tags: AVEF, Press Releases

This year, the United States democracy and its reputation are on the line

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The Democrats seem to be narrowing their presidential nominating contest, after the overwhelming victory of Bernie Sanders in the Nevada caucus. This victory is apparently due in large part to the support of the Latino vote, especially young people, in this racially diverse state. Of course, the South Carolina primary takes place on Saturday and Super Tuesday the 3rd of March, so we can hold any predictions.

However, if something became clear on Saturday it’s that the Democratic Party is in the process of transformation and not entirely in the “establishment” favor, which for decades has prevailed in the party. That is what the reactions on Saturday demonstrated, with commentators and TV pundits hyperventilating their analysis live.

But before that, one would have to analyze why all of this is happening. We can’t just assume that the extreme right, personified in President Donald J. Trump, automatically generates an extreme left personified by Sanders. Though is worth clarifying that Sanders, unlike Trump, does not outline racist ideas nor demonstrate dictatorial tendencies.

Here, on one hand, Trump’s racism and his public policies have generated fear, anger, and a thirst for change among diverse sectors of voters, particularly Hispanics, who have been the eye of the hurricane that Trump has been on their lives.

It’s perhaps premature to conclude that the status quo with Trump will generate an unprecedented mobilization to the polls, but at least in this initial step of caucuses and primaries, Nevada demonstrates that when a campaign invests and speaks directly to impacted communities, they respond and participate. This seems to have happened in the case of Sanders and Latinos in Nevada.

And it also seems to be coming clear that the Latino vote, particularly the youth, could play a crucial role in the Democratic primary process and after that in the general election.

And it is precisely these Hispanic voters who are perhaps tired of the Democratic establishment, which has not necessarily responded to their needs. Perhaps there is also a generational factor and the youngest people want to look beyond the same Democratic figures and the same Democratic ideas that seem to be stuck in the 1990s.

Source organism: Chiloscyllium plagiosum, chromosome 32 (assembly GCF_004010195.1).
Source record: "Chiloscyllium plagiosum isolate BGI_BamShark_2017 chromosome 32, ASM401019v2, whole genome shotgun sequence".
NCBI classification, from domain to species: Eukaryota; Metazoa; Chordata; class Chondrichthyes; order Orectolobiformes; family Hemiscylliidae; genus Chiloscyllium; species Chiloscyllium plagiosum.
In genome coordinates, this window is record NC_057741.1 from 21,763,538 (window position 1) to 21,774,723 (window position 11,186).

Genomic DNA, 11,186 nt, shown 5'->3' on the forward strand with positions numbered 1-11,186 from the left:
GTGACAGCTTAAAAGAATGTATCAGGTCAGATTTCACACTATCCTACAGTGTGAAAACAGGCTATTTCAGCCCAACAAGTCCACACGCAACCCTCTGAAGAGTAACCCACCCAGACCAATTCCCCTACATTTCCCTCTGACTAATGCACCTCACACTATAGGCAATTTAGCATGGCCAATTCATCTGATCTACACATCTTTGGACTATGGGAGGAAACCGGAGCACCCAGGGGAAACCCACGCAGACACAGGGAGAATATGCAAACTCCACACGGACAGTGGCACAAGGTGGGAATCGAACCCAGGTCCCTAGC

Sanders may be 78 years old, but his proposals are considered radical by diverse groups.

In 2016 the Republican establishment discarded Trump, and even some of the figures who now praise him used to categorize him as crazy and a demagogue, among many other things. Trump won the nomination and the presidency and he has the Republican Party in his hands, dancing to his tune.

Also in 2016 the Democratic establishment candidate, Hillary Clinton, could not overcome Trump in the Electoral College, and this is where we are today.

Maybe the Democratic electors are ready for their own “revolution” in the nomination process.

The question is whether Sanders, upon being nominated, will attract other Democratic sectors that are more moderate and centrist, in a general election against Trump. Perhaps the motivation to remove Trump from office will work miracles in November.

But it’s best not to get ahead of ourselves, because there is a long way to go. And since 2016, the business of making predictions has been rather discredited.

Right now we are witnesses to the history that we are also living, experiencing the transformations of the two main political parties in this country: the Republican Party, converted into a Trump cult to the detriment of our democratic institutions and worldwide leadership; and the Democrats, engaged in an internal battle for their identity and in the process, looking for the person who can put an end to Trump in November. There is not “a lot” in play: just our democracy and our reputation.

Maribel Hastings